For most kids, psoriasis is limited to just a few patches that usually respond well to treatment. Cases that are more serious might require more aggressive treatment.
But the good news is that there are many options. If one treatment doesn't work, another probably will.
Psoriasis (suh-RYE-uh-sus) is a non-contagious disease that causes skin cells to build up on the surface of the skin, forming itchy red patches (plaques) and thick scales. It can appear anywhere on the body but is most commonly found on the scalp, knees, elbows, and torso.
Psoriasis is a long-lasting (chronic) condition that can get better or worse seemingly at random. It may go away completely before suddenly reappearing.
For many kids, psoriasis is just a minor inconvenience; for others, though, it can be quite serious. Psoriasis can lead kids to feel self-conscious about their appearance. Sometimes that affects their emotions, and some kids may develop low self-esteem and even depression as a result.
Right now, there's no cure for psoriasis, but a number of good options are available to treat the symptoms. Lifestyle changes, such as maintaining a healthy diet and weight, also can help ease the symptoms.
Doctors aren't sure why people get psoriasis, but they do know how the disease works. White blood cells known as T lymphocytes or T cells are part of the immune system. They travel through the bloodstream fighting off bacteria, viruses, and other things that cause illnesses. When someone has psoriasis, however, T cells attack healthy skin as if they were trying to fight an infection or heal a wound.
Skin cells, which are made deep in the skin, normally take about a month to rise to the surface, where they die and are sloughed off. When psoriasis triggers T cells to attack healthy skin, the immune system responds by sending more blood to the area and making more skin cells and more white blood cells. This forces skin cells to rise to the surface in a few days instead of a month. The dead skin and white blood cells can't be shed quickly enough, and they build up on the surface of the skin as thick, red patches. As the skin cells die, they form silvery scales that eventually flake off.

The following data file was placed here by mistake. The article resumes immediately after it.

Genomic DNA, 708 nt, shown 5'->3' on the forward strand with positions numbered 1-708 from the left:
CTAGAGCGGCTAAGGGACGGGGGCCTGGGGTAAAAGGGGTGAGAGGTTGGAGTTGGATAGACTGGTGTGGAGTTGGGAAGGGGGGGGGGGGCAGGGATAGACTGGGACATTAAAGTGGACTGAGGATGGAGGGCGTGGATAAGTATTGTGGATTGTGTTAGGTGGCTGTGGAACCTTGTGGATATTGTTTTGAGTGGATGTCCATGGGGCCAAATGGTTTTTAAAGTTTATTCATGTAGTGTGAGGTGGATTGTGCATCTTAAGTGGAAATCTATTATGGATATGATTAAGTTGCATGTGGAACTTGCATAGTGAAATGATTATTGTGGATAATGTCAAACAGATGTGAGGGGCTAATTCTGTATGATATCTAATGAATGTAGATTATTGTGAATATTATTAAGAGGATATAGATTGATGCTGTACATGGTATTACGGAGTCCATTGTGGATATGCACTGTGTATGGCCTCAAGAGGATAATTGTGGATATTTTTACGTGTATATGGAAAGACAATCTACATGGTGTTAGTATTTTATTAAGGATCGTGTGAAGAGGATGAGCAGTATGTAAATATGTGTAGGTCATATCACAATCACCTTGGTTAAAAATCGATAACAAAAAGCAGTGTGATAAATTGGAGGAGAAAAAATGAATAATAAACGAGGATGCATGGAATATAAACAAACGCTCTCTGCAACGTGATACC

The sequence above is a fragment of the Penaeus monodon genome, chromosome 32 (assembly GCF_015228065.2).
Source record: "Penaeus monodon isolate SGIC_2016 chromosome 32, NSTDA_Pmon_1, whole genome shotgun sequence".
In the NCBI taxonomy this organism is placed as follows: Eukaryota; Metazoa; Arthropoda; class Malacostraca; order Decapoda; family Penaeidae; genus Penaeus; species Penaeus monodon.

Psoriasis isn't contagious. Some people inherit the genes that make them susceptible to having it. About 40% of people with psoriasis have a family member who also has the disease.
Risk factors that can increase the chances of psoriasis outbreaks include:
People with psoriasis will most likely experience one or more of the following symptoms:
There are many different types of psoriasis that each have their own symptoms. Some of the more common types of psoriasis include:
Usually, diagnosis of psoriasis is fairly straightforward. The doctor will physically examine your child's skin, scalp, and nails and ask you and your child some questions. The doctor may ask if anyone in your family has psoriasis and if your child recently had an illness or started a new medication.
On rare occasions, the doctor may remove a skin sample (a biopsy) to examine it more closely. A biopsy can tell the doctor whether it's psoriasis or another condition with similar symptoms.
There are lots of ways to treat psoriasis, and different things work for different people. Be sure to talk with a doctor to figure out what treatments work best for your child.
Psoriasis treatments fall into three categories:
A doctor might try one therapy and then switch to another, or recommend a combination of therapies. It's not always easy to find a therapy that works, and sometimes what works for a time will stop working. It's important to work closely with the doctor to stay on top of your child's treatment.
In addition to following your doctor's advice, you can help your child make healthy lifestyle choices:
Most psoriasis will respond well to treatment, but it's important to stay on top of it. If your child should apply an ointment twice a day, remind him or her to do so; if a little more sun is recommended, join your child for a daily walk. Your efforts, and your child's, will help control psoriasis symptoms.
Reviewed by: Patrice Hyde, MD
Date reviewed: December 2011
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